Last June, Chavonne Morton entrusted the services of her stillborn baby to Akes Family Funeral Home in California.
She wanted her baby, named Jamila, to have an “intact” body to admire when viewed.
However, the funeral home gave her an “escape route” and now she doesn’t know what happened to Jamila’s body.
Shavonne Morton’s baby girl, Jamila, was stillborn when she gave birth last June.
At 22 weeks, she and her husband, Jamal, were told Jamila had no heartbeat. But they chose pregnancy and childbirth because they wanted to have an honorable body.
After being discharged from the hospital, the couple handed over the body to the Akes Family Funeral Home in California. It was already a familiar place when she cremated her eldest daughter nine years ago.
But this time it was different.
It all started with a silent call
Morton and her husband called the funeral home incessantly to inquire about the condition of the body.
Then days turned into weeks. And no call back.
Morton, 41, said in an interview, recalling the process of his oldest daughter’s funeral, “Last time I was able to see my child before cremation. ‘But this time it was kind of an excuse.'”
Morton said the lack of communication was particularly offensive because the family had paid the funeral home in full last year.
“It was weird. I don’t know if they didn’t want me to see her or there was something wrong, but they didn’t answer the phone,” she said.
Morton said the family wanted to see the body one more time before cremation. After several weeks of silence from the funeral home, they finally responded. said.
Morton asked her two sons, ages 7 and 13, to see the bodies as well. According to Ms. Morton, one of her sons was looking forward to seeing her sister. He “touched my belly every day. I wanted him to at least see her and get closure,” she said.
That’s another reason Jamila chose to give birth, even though she knew she would be stillborn. gave. She could either vacuum her baby out of her womb and end it, or go through labor and push the baby out.
“I went through all the deliveries and deliveries just so I could have her unscathed,” Morton said.
The birth lasted two to three hours and the pain was excruciating, she said.
But at least the body was intact, she thought, and could be sent to the funeral.
Nine years ago the process was ‘seamless’
Morton said her attorney found numerous positive reviews on Google when researching funeral homes. However, within two years of this her reviews began to deteriorate.
It is unclear whether it was due to the COVID-19 pandemic or other factors.
But nine years ago, the process was “seamless.”
“Honestly, it was a no-brainer,” Morton said.
She had been examined before cremation, and no one had denied her request.
Morton said he wanted Jamila’s body scattered at sea. Her husband considered keeping her ashes. They also considered services for girls.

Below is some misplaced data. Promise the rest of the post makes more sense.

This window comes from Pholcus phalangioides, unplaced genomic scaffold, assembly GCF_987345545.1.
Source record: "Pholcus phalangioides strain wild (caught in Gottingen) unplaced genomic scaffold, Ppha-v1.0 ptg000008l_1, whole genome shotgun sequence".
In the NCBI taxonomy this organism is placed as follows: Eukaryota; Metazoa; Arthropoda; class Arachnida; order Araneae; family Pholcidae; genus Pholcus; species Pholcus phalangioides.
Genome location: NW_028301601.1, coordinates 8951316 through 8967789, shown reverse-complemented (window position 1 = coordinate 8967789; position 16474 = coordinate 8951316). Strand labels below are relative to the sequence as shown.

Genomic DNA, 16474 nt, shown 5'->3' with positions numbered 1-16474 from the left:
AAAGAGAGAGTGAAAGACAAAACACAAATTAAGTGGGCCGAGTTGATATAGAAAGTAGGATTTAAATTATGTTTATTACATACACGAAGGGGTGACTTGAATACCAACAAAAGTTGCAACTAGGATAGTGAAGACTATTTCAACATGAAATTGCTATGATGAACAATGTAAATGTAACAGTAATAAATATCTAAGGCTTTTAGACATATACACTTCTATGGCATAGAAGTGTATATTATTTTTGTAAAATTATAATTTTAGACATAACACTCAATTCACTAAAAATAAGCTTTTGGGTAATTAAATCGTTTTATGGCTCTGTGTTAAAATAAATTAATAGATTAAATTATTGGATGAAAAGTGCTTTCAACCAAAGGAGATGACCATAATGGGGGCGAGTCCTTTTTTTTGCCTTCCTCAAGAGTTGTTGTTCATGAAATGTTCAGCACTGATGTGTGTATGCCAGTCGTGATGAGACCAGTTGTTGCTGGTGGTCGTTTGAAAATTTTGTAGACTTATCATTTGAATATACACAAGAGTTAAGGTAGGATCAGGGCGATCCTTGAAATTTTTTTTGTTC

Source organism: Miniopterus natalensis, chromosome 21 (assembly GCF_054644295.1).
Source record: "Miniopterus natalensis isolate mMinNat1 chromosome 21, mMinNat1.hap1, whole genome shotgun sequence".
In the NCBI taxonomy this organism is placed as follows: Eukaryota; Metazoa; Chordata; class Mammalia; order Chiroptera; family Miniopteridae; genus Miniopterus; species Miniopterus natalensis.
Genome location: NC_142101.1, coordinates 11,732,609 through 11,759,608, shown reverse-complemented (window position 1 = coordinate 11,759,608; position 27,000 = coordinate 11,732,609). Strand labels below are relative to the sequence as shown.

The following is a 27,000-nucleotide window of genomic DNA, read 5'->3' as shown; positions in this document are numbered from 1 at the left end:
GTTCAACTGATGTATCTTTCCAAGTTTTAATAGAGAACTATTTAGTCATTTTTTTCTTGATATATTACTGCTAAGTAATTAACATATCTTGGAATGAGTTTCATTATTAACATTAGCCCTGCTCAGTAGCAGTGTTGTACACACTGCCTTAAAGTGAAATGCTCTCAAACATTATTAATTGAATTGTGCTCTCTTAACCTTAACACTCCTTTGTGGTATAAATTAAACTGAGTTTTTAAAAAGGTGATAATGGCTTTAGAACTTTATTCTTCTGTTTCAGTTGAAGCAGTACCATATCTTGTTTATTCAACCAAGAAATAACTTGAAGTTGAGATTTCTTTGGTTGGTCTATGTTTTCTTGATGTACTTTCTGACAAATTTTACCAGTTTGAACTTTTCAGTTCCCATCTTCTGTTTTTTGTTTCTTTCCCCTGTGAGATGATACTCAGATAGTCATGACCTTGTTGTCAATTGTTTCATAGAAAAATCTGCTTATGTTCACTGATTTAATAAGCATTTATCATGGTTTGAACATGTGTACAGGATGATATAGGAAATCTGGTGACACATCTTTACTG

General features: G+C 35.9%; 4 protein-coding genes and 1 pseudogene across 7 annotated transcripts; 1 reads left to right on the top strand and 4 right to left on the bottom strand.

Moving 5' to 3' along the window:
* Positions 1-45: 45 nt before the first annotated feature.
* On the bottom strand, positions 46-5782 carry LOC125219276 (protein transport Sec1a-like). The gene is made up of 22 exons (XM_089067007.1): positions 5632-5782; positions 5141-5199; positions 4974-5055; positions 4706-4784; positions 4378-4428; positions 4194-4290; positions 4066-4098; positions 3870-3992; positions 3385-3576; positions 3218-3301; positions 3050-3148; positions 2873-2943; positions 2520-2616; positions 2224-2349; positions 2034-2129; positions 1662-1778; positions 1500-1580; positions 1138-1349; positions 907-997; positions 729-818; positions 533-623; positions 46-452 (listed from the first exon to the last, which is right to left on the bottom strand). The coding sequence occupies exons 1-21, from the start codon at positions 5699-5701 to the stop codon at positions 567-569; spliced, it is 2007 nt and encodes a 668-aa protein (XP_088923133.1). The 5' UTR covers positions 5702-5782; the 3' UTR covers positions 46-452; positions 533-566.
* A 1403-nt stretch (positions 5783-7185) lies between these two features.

“It was our last closure, so I felt robbed of it,” Morton said.
“Circular” about Jamila
The funeral home said it would contact Morton once the cremation was over, she told the insider.
But they never did. Morton called again. And again there was no answer.
“I called, I called, and I just made a detour from each office,” she said. , I thought it was strange, but you’re grieving and it feels strange that you’re chasing a body.”
Her husband Jamal then decided to visit in person.
Akes has two locations. One of his morgues is in Corona, Calif. and the other is in Riverside.
When he arrived at Corona’s location, the staff told him that Jamila’s body had been sent to the Riverside location.
The funeral home caught fire on November 5, according to an incident report from the Riverside Fire Department obtained by an insider. The Riverside location had two of his buildings connected by a vent, reports say. First responders were able to prevent the fire from reaching the main building. However, the interior suffered smoke damage as the smoke entered the main building through the vents.
Arson investigators determined the fire was caused by a “wiring fault” and ruled it to be an accident.
Arson investigator Rafael Llamas wrote in his report that multiple computer printers and electronic devices were all plugged in and “extensively damaged and completely destroyed.” “The wires leading to and from the outlet had penetrated the insulation, exposing bare wires.”
No one called from Akes to inform Morton of the fire.
More than a year later, Morton still doesn’t know if his daughter’s body was actually cremated or was lost in the fire.
“This is very crazy. Now you’re telling me they started the fire, so I don’t know if anything happened to the rest of her,” Morton said. I don’t know if I should
While at the scene, staff members told Jamal that someone would eventually contact them.
However, Morton is unsure to believe it after weeks of silence and a complete lack of communication.
“That was last November and we haven’t heard from him since,” Morton said in a recent interview with Insider.
She is currently considering legal action.
“If my husband hadn’t shown up, I wouldn’t have known anything,” she said.
“Let me tell you, this could easily damage the family,” she added. “It hurts. I don’t feel closed. I feel like I’ve been deprived of service to her. It was just weird.”
Morton said the funeral home changed its tune when she got a lawyer. They told her lawyer that her body had already been cremated last August.
“I don’t know what to believe,” Morton said. “I don’t know if it’s my daughter. It’s been a long time.”
She continued, “We’re just out of what they said. It’s sketchy. I don’t know. I feel like something is off.”
A fire engine that was dispatched to the scene on November 5 noted in its report that firefighters and some first responders were tasked with removing bodies from the morgue. It is unknown whose body they took from the morgue.
Akes Family Funeral Home did not respond to Insider’s request for comment.
Read the original article at insider